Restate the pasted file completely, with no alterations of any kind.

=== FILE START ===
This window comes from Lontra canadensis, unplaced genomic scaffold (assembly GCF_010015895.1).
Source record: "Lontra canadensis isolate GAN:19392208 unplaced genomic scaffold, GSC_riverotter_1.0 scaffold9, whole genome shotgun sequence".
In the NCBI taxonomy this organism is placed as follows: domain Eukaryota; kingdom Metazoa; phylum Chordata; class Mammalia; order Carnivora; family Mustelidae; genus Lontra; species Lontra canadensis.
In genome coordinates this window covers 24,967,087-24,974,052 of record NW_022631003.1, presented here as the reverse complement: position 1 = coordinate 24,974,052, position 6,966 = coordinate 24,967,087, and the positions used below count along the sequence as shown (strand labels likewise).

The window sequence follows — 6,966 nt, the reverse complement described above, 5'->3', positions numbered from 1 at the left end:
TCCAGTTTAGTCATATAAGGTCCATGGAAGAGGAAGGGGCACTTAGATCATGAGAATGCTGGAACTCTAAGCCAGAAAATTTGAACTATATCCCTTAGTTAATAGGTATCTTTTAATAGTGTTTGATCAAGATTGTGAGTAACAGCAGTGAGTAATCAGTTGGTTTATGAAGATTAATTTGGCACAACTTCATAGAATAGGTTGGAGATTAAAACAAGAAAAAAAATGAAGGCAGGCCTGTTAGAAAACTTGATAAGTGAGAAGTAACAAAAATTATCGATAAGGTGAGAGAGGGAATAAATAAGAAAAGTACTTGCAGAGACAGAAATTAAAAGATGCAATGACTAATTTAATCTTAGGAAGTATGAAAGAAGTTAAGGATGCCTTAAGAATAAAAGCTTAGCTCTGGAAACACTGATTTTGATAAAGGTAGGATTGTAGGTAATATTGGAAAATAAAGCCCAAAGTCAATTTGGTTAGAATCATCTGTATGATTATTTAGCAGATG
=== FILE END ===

This window comes from Lontra canadensis, unplaced genomic scaffold (assembly GCF_010015895.1).
Source record: "Lontra canadensis isolate GAN:19392208 unplaced genomic scaffold, GSC_riverotter_1.0 scaffold9, whole genome shotgun sequence".
In the NCBI taxonomy this organism is placed as follows: domain Eukaryota; kingdom Metazoa; phylum Chordata; class Mammalia; order Carnivora; family Mustelidae; genus Lontra; species Lontra canadensis.
In genome coordinates this window covers 24,967,087-24,974,052 of record NW_022631003.1, presented here as the reverse complement: position 1 = coordinate 24,974,052, position 6,966 = coordinate 24,967,087, and the positions used below count along the sequence as shown (strand labels likewise).

The window sequence follows — 6,966 nt, the reverse complement described above, 5'->3', positions numbered from 1 at the left end:
TCCAGTTTAGTCATATAAGGTCCATGGAAGAGGAAGGGGCACTTAGATCATGAGAATGCTGGAACTCTAAGCCAGAAAATTTGAACTATATCCCTTAGTTAATAGGTATCTTTTAATAGTGTTTGATCAAGATTGTGAGTAACAGCAGTGAGTAATCAGTTGGTTTATGAAGATTAATTTGGCACAACTTCATAGAATAGGTTGGAGATTAAAACAAGAAAAAAAATGAAGGCAGGCCTGTTAGAAAACTTGATAAGTGAGAAGTAACAAAAATTATCGATAAGGTGAGAGAGGGAATAAATAAGAAAAGTACTTGCAGAGACAGAAATTAAAAGATGCAATGACTAATTTAATCTTAGGAAGTATGAAAGAAGTTAAGGATGCCTTAAGAATAAAAGCTTAGCTCTGGAAACACTGATTTTGATAAAGGTAGGATTGTAGGTAATATTGGAAAATAAAGCCCAAAGTCAATTTGGTTAGAATCATCTGTATGATTATTTAGCAGATG